The programme uses books of all kinds – novels, poetry, drama, essays in philosophy and theology – and books from all periods – from Shakespeare to the present to help you to develop the ability, the confidence and enthusiasm to use all literature as a form of personal time-travel and meditation. You will also learn how, in turn, you may re-create this process for others, through the formation of equivalent reading-groups based on the innovative and successful shared read aloud project run in various locations across the country (schools, hostels for homeless people, community libraries, day centres for the elderly, rehabilitation and drop-in centres, prisons) by the award-winning charity, The Reader.

The programme is run part-time over two years at our Liverpool campus and is available to be studied on a CPD basis at our London campus.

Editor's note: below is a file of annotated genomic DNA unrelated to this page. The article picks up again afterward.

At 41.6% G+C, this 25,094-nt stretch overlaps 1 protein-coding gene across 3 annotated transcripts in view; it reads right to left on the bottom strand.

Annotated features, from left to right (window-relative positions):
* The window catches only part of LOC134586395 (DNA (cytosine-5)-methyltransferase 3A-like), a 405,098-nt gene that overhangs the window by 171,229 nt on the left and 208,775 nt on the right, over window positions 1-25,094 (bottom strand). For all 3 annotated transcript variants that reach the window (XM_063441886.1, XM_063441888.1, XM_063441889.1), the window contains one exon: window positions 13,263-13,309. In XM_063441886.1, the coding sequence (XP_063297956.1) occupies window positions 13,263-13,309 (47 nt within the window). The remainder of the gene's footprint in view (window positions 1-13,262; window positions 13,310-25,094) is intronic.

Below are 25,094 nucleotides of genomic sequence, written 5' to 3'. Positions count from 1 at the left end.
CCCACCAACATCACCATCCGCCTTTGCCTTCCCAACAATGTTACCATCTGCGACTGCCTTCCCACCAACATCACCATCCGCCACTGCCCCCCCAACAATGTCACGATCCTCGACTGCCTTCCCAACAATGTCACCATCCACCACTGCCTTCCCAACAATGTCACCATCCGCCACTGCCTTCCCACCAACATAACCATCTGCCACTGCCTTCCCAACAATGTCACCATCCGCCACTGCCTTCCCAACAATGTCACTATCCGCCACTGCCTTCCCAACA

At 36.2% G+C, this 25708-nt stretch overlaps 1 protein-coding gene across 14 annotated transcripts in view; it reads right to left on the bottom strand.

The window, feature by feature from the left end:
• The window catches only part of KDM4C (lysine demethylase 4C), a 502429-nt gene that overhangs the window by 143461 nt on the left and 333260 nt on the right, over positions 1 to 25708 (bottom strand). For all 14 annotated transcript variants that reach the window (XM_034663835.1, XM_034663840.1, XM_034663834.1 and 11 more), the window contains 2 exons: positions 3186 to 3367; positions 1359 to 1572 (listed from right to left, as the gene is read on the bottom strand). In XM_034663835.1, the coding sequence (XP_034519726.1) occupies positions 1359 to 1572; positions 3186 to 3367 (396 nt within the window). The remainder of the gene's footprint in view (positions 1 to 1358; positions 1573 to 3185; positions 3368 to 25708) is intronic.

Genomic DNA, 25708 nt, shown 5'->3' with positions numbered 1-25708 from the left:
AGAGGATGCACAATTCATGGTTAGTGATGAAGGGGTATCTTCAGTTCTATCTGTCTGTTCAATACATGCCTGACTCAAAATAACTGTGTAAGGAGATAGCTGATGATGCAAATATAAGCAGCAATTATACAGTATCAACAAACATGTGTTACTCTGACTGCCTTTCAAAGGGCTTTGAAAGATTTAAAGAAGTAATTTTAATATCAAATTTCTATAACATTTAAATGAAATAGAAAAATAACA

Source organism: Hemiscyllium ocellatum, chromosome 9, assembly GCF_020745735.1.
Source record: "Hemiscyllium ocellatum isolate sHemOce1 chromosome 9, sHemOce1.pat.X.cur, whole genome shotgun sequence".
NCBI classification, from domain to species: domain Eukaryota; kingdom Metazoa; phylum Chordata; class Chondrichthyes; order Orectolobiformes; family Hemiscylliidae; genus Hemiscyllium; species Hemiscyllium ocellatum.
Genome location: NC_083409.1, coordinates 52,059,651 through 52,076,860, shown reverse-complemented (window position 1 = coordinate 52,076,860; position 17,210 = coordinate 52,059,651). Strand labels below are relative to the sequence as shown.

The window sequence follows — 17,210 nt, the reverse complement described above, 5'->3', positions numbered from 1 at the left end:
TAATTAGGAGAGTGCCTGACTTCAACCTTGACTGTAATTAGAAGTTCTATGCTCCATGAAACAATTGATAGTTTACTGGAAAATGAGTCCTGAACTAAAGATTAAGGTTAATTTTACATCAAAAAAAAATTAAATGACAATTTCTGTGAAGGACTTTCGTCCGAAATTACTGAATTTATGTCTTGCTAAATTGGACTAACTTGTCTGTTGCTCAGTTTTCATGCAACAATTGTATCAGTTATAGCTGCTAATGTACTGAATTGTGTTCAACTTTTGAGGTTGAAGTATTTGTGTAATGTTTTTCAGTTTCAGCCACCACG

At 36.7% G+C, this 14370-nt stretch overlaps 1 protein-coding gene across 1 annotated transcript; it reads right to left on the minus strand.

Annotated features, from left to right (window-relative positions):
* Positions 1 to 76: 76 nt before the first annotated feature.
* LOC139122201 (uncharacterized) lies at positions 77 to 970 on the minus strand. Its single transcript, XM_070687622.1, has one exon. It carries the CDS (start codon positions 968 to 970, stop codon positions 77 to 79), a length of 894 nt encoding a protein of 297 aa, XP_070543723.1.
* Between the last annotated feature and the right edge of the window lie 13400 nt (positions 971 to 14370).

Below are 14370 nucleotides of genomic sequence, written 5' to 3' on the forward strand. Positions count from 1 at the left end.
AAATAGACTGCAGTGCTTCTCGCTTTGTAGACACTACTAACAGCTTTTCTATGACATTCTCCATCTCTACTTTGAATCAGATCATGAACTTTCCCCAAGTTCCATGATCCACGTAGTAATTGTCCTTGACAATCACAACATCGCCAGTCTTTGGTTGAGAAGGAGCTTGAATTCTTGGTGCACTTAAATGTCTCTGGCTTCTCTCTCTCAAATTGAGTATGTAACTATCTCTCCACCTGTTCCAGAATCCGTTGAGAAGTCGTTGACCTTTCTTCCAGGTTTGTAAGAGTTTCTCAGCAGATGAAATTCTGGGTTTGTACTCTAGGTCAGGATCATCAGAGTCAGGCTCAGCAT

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The PGCert award offers the opportunity of postgraduate study for practitioners in social work and social care in settings beyond specialist child care, adult and mental health teams, for example. Read more

The PGCert award offers the opportunity of postgraduate study for practitioners in social work and social care in settings beyond specialist child care, adult and mental health teams, for example: YOT, homeless services, domestic violence, learning disabilities and substance misuse specialisms. For social workers this will provide evidence of their learning in order to meet HCPC requirements for renewing their registration. However, we would expect this course to be attractive to non-social work qualified staff as part of their continuing professional development (CPD) and career development. The core module aims to support practitioners to extend their knowledge and analytical skills in relation to their own CPD and to reflect on their capability in relation to their evolving scope of practice.